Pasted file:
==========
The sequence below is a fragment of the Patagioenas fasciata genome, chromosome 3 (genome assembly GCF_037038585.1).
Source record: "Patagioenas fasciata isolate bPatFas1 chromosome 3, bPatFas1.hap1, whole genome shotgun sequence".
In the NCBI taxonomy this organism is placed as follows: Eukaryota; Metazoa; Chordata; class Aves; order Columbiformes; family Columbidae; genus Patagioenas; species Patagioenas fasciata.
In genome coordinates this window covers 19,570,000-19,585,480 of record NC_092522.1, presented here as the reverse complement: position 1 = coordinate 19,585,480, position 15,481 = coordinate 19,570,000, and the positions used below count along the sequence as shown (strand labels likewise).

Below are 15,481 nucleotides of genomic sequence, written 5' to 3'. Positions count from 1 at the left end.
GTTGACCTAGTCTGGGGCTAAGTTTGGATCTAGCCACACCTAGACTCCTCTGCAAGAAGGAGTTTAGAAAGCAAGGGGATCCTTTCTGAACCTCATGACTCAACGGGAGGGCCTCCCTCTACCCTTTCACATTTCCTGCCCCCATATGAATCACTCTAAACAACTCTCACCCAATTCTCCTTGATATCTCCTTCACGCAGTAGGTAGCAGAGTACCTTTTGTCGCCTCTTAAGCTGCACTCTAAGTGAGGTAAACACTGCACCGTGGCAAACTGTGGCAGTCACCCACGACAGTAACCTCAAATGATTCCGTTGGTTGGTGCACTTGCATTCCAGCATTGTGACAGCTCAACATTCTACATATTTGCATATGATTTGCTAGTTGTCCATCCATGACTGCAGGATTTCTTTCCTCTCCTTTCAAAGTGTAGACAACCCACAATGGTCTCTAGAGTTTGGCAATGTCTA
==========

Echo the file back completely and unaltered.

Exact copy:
The sequence below is a fragment of the Patagioenas fasciata genome, chromosome 3 (genome assembly GCF_037038585.1).
Source record: "Patagioenas fasciata isolate bPatFas1 chromosome 3, bPatFas1.hap1, whole genome shotgun sequence".
In the NCBI taxonomy this organism is placed as follows: Eukaryota; Metazoa; Chordata; class Aves; order Columbiformes; family Columbidae; genus Patagioenas; species Patagioenas fasciata.
In genome coordinates this window covers 19,570,000-19,585,480 of record NC_092522.1, presented here as the reverse complement: position 1 = coordinate 19,585,480, position 15,481 = coordinate 19,570,000, and the positions used below count along the sequence as shown (strand labels likewise).

Below are 15,481 nucleotides of genomic sequence, written 5' to 3'. Positions count from 1 at the left end.
GTTGACCTAGTCTGGGGCTAAGTTTGGATCTAGCCACACCTAGACTCCTCTGCAAGAAGGAGTTTAGAAAGCAAGGGGATCCTTTCTGAACCTCATGACTCAACGGGAGGGCCTCCCTCTACCCTTTCACATTTCCTGCCCCCATATGAATCACTCTAAACAACTCTCACCCAATTCTCCTTGATATCTCCTTCACGCAGTAGGTAGCAGAGTACCTTTTGTCGCCTCTTAAGCTGCACTCTAAGTGAGGTAAACACTGCACCGTGGCAAACTGTGGCAGTCACCCACGACAGTAACCTCAAATGATTCCGTTGGTTGGTGCACTTGCATTCCAGCATTGTGACAGCTCAACATTCTACATATTTGCATATGATTTGCTAGTTGTCCATCCATGACTGCAGGATTTCTTTCCTCTCCTTTCAAAGTGTAGACAACCCACAATGGTCTCTAGAGTTTGGCAATGTCTA